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Physiotherapy Management of Patella Tendinopathy (Jumper’s Knee)

What is Jumper’s Knee?

Jumper’s Knee is a clinical diagnosis of pain and dysfunction in the patella tendon. Jumper’s Knee is an overuse injury that typically has a gradual onset of pain.

It clinically presents as localised pain over along soft structure just below of our kneecaps (patella tendon). The term tendinopathy will be used in this article to mean painful tendon. This condition affects the health and quality of life by limiting sports and active participation in recreational.

Who is prone to suffer with Jumper’s Knee?

  1. Athletes. The prevalence was substantially higher in elite athletes (Zwerver J, 1988).
  2. Type of sport performed. The highest prevalence in recreational athletes was in volleyball players (14.4%) and the lowest was in soccer players (2.5%) (Zwerver J, 1988).
  3. Overload. A person who perform activity above what his/her tendon has adapted to at that point in time.
  4. Energy storage loading and jumping loading. Non-energy-storage loading or non-jumping activity (cycling & swimming) and repetitive low loading (runners) rarely aggravate the Jumper’s Knee compare to jumping and change direction task (volleyball & badminton).

What are the symptoms in Jumper’s Knee?

  1. Pain during a loading task such as jumping and changing direction.
  2. Pain during daily activity. Stairs and squatting are provocative.
  3. Rarely complain of night pain and morning stiffness (unless symptoms are severe)

What are the signs in Jumper’s Knee?

  • Wasting of the thigh and calf muscles.

What are the complications of Jumper’s Knee?

  • Patella tendon rupture. However, is rare. The majority patella tendon ruptures that do occur are in the older population (mean age 65 years) (Kannus P & Natri A, 1990).

Risk and associated factors

The factors can be divided into extrinsic and intrinsic.

  1. Extrinsic factors

Most commonly affect by athletes’ training environment such as:

  • Increase in training volume and frequency

This is the most common factor that triggers Jumper’s Knee.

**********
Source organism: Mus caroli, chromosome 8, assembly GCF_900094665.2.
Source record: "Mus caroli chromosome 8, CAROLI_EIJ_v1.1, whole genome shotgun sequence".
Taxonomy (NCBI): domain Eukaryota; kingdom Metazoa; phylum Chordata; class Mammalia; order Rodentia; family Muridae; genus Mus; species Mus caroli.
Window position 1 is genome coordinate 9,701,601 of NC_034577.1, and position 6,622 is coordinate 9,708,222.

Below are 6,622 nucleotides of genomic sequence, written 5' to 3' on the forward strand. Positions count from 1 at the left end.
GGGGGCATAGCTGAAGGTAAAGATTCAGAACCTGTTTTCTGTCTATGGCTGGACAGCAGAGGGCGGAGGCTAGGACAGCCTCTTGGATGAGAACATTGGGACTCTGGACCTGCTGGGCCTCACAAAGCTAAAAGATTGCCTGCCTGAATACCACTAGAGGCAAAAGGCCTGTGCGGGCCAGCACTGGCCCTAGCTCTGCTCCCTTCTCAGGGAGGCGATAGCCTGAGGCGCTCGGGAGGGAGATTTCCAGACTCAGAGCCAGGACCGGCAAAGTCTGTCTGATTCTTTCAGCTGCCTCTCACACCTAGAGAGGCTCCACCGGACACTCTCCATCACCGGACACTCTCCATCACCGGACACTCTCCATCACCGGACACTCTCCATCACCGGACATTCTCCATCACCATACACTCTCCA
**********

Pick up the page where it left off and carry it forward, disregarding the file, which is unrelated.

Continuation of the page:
Prevalence of obesity increased with ages. 4.4% obese and 16.6% overweight adults in Malaysia are aged > 18 years.

  • Change in surface density

Harden surfaces can increase Jumper’s Knee symptoms.

  • Shock absorption

Amount of shock absorption in both the shoes may be vulnerable when training on hard floors or surface.

2. Intrinsic factors

  • Gender

Boys and men are two to four times more likely to develop Jumper’s Knee than girls (Visnes H & Bahr R., 2013).

  • Weight and height

Athletes with Jumper’s Knee were generally taller and weighed more than those without Jumper’s Knee (Zwerver J, 1988).

Different lower limb kinematics and muscle recruitment also associated with Jumper’s Knee as below:

  • Thigh muscle length and strength

Shorter or less extensible quadriceps and hamstrings has been associatedwith Jumper’s Knee while greater strength has been associated with reduced pain and

improved function (Crossley KM et. al., 2007).

  • Foot arch height

Lower foot arch increased Jumper’s Knee symptoms (Crossley KM et. al., 2007).

  • Ankle range of motion

Reduced ankle dorsiflexion (ankle pointing downward) been associated with Jumper’s Knee (Malliaras P., 2006)

  • Waist circumference

Increased waist circumference is associated with greater prevalence of Jumper’s Knee (Malliaras P, Cook JL., 2007).

What are the quick tests for Jumper’s Knee?

  • Palpable pain along the tendon by pointing with one finger to the kneecap’s attachment.
 long sitting


Position : Long sitting

Action   : Palpate along affected kneecap lower tendon
Positive sign : Sharp pain

Picture 1

Source: Unit Fisioterapi Hospital Melaka

  • Single-leg decline squat.
single-leg1 single-leg2
Position :   Standing affected leg on decline board
Action     :   Squatting slowly
Positive sign: Sharp pain along affected kneecap lower tendon
Picture 2

Source: Unit Fisioterapi Hospital Melaka

  • Kinetic chain function (eg Single-Leg hop test)
kineticchain kineticchain1


Position       :   Standing on affected leg

Action          :   Hop forward as far as you can

Positive sign:   Sharp pain along affected kneecap lower tendon

Picture 3

Source: Unit Fisioterapi Hospital Melaka

Physiotherapy management of Jumper’s Knee

While Jumper’s Knee may not ever completely resolve, symptoms of Jumper’s Knee can be generally managed by Physiotherapy intervention as follow: